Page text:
According to the OCTAVE study, immunocompromised patients presented low immune responses after two doses of the same COVID-19 vaccine
According to data from the ongoing OCTAVE trial, led by the University of Glasgow and coordinated by the University of Birmingham’s Cancer Research UK Clinical Trials Unit, patients with certain immunocompromised or immunosuppressed conditions show a low, or undetectable, immune response after two doses of the same COVID-19 vaccine.
Patients involved in the study include those with immune-mediated inflammatory diseases such as cancer, inflammatory arthritis and diseases of the kidney or liver, as well as those who are having a stem cell transplant.
Blood samples were taken before and/or after a COVID-19 vaccination in around 600 people.
The early data shows a low serological immune response in 40% of the participants and approximately 11% of immunocompromised patients fail to generate any antibodies four weeks after two vaccine doses.
The proportion of patients with lower levels of antibody reactivity was dependent on the disease:
- 87% of those with Rituximab treated ANCA-associated vasculitis
- 51% of those with inflammatory arthritis
- 29% of those on haemodialysis
- 42% of those on haemodialysis receiving immunosuppressive therapy
- 36% of those with hepatic disease
- 10% of those with solid cancer
- 33% of those with haematological malignancies
- 17% of patients who have undergone haemopoietic stem cell transplant.
Prof Iain McInnes, from the University of Glasgow and lead of the OCTAVE trial, said: “The roll-out of the vaccine programme was extremely important for these vulnerable groups of patients, however, due to their underlying medical conditions and treatments, which can weaken their immune systems, we were concerned that people with these medical conditions may not receive optimal protection, so it was, and remains, extremely important to investigate this unanswered question.
“While 40% of these clinically at-risk patent groups were found to have a low or undetectable immune response after a double dose of the vaccine, we are encouraged that this figure isn’t higher.
“However, it is possible even partial protection may be clinically beneficial, and this is something we will closely monitor.
“There are also imminent plans in place to investigate the effects of administrating an alternate vaccine dose to the group with an undetectable or low vaccine immune response; and we hope these findings will support the role out of an immunological screening programme for vulnerable patients to identify those who will benefit from a subsequent vaccine boost.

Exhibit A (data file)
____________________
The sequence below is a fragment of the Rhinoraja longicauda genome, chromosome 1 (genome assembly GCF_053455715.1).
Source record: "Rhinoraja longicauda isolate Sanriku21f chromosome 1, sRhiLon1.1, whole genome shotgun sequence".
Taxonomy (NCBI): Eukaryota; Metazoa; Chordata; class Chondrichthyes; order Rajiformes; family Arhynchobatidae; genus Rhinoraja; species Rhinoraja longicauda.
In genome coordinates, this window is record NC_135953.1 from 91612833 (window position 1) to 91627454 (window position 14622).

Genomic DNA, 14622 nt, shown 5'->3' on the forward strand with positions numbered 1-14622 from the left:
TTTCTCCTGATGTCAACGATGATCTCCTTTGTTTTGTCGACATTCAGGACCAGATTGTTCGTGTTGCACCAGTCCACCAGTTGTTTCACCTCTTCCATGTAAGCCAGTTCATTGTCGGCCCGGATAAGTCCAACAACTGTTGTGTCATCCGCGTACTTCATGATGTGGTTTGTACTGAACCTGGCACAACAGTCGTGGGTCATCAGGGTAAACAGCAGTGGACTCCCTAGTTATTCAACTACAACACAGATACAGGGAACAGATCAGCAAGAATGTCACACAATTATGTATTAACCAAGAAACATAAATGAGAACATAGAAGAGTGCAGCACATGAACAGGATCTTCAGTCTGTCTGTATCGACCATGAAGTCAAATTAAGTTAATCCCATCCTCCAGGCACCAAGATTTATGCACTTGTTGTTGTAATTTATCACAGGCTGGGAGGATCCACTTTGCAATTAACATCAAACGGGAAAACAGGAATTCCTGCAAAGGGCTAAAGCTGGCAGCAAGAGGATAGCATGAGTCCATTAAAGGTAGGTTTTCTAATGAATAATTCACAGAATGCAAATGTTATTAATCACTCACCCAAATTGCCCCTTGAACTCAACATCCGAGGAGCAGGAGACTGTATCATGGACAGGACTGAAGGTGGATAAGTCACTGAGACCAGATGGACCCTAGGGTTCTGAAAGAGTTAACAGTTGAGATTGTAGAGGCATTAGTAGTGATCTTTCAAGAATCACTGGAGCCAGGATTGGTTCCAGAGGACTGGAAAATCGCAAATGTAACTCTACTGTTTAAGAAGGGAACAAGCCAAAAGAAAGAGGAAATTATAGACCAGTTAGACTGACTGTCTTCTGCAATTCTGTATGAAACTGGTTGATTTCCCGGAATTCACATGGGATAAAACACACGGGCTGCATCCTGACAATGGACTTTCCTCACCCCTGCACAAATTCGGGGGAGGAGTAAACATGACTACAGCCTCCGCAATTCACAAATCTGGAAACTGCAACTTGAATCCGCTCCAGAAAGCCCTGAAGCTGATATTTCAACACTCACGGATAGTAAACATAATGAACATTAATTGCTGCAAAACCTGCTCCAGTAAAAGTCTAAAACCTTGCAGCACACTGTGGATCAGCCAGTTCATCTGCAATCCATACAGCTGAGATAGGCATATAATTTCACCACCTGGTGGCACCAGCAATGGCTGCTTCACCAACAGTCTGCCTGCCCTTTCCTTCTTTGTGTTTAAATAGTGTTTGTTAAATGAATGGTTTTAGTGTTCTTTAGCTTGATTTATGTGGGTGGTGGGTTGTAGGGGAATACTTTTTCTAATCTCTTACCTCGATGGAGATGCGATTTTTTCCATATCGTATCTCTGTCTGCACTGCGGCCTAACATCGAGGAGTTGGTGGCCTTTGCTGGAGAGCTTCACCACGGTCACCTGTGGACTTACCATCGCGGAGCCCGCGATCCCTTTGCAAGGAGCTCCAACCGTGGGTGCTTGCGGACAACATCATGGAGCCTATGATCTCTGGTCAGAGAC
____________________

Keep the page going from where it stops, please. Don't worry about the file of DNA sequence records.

“We would continue to encourage all people and especially those patients within these clinically at-risk groups to make sure they receive their vaccine doses if they haven’t done so already.”
Professor Pam Kearns from the University of Birmingham said: “A significant number of people in the UK were advised to shield because they have conditions or long term illnesses which place them at greater risk of severe illness and death from COVID-19.
“The rapid development of vaccines for COVID-19 has been a major step forward in the battle against this global pandemic, and the most clinically at-risk people were among the first in the UK to be offered one.
“However, while we know COVID-19 vaccines are highly effective in healthy individuals, questions have remained as to how effective they are in protecting the chronically ill.
“These preliminary results of OCTAVE and the results of our continuing and forthcoming research will be instrumental in helping inform how best to vaccinate patients with chronic conditions and protect them from COVID-19 infection in the future.”
Dr Rob Buckle, Chief Scientist of the Medical Research Council, part of UKRI, which co-funded the trial, said: “Today’s results will be of concern for the subset of people within those who are immunosuppressed for whom the vaccine didn’t trigger a large protective response.
“We’re funding an extension to the OCTAVE study to give third jabs to this group, which we hope will deliver a much-needed immunity boost, or identify those who could benefit from other interventions.
“One of the real strengths of the UK’s scientific response to the pandemic has been the way that we’ve assembled teams of experts to lead cutting-edge and responsive studies like this, to inform our vaccine roll-out and government decision-making in real time.”
OCTAVE is funded by UK Research and Innovation (UKRI).